Got a nonprofit and an interest in conservation? There’s a 300-acre property on the shores of the Chesapeake Bay that could be yours for free. The Chesapeake Bay Foundation is looking for someone to take over ownership of Holly Beach Farm, located on the same peninsula as Sandy Point State Park at the foot of the Bay Bridge. If applicants can indicate how they will fund the necessary investments to restore and improve the Anne Arundel County beach, the property will change hands at no cost.
The spit of land is the size of the National Mall, covered with coves, woods, and marshes. CBF posted a request for expressions of interest on October 25, soliciting bids from nonprofits and public organizations that plan to “honor the history and ecological significance of the property.”
“We are not looking for compensation for it, however it requires significant investment,” says John Surrick, a spokesman for CBF. “We want to try and have an organization or entity that has additional resources to do some other things with it.”
The foundation took possession of the former race horse farm in 2002, planting trees and restoring wetlands while using the property for small education trips. But some of the historic farm buildings have fallen into disrepair, and the land has become overgrown with invasive plants.
Restrictions placed on the land by the Maryland Department of Natural Resources specify that its primary purposes should be education as well as protecting migratory bird habitat and scenic landscape, rather than beach access. The foundation says this won’t change, but public access to the beach could expand to some degree in the future.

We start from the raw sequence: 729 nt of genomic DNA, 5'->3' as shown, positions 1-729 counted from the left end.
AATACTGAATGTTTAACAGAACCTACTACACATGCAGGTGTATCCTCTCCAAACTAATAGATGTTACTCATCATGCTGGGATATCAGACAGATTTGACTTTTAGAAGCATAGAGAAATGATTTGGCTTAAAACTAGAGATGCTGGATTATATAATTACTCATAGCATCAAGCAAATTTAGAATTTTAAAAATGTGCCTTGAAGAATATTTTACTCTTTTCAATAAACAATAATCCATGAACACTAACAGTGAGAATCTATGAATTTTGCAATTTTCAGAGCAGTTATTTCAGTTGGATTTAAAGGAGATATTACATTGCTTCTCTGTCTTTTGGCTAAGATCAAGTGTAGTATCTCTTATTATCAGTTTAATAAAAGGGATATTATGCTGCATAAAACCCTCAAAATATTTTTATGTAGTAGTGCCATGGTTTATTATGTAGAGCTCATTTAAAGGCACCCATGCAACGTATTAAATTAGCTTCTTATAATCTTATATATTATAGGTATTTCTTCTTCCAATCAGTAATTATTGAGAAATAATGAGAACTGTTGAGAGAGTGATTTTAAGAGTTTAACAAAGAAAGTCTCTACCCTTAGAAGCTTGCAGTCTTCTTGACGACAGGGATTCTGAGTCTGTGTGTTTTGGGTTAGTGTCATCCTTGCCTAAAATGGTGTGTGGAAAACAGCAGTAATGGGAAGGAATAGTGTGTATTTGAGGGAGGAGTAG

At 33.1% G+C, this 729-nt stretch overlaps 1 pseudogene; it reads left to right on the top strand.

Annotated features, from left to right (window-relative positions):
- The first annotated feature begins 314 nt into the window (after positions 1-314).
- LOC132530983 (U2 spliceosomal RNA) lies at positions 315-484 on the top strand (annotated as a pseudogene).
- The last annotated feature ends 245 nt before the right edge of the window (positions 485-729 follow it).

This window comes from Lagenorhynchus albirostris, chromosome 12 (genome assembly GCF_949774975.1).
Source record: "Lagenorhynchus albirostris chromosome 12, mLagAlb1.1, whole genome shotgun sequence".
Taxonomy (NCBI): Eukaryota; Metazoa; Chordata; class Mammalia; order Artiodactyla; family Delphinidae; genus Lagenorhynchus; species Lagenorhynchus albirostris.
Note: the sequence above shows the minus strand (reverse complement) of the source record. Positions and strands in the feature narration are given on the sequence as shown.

“While Holly Beach Farm has been a critical piece of our education programs, we believe there is a future for the property that is much bigger,” Hillary Harp Falk, the Chesapeake Bay Foundation’s president, wrote in an online statement last year.
The foundation hasn’t received any proposals yet—the deadline is November 24—but the Maryland Department of Natural Resources itself could submit one. Alternatively, if the National Park Trust gets involved, the land could conceivably someday become part of the Chesapeake National Recreation area proposed in new legislation this year. The small stretch of bayfront public land would be notable because around 98 percent of the bay’s shorelines are privately owned, according to the National Park Trust.
But any interested nonprofits could already have competition. Bitcoin billionaire Mark Saylor, who has been buying up properties nearby, may be interested: The Baltimore Banner reports that Saylor set up a Delaware-based nonprofit called Holly Beach Farm Conservancy Inc. after buying a home next door in 2018.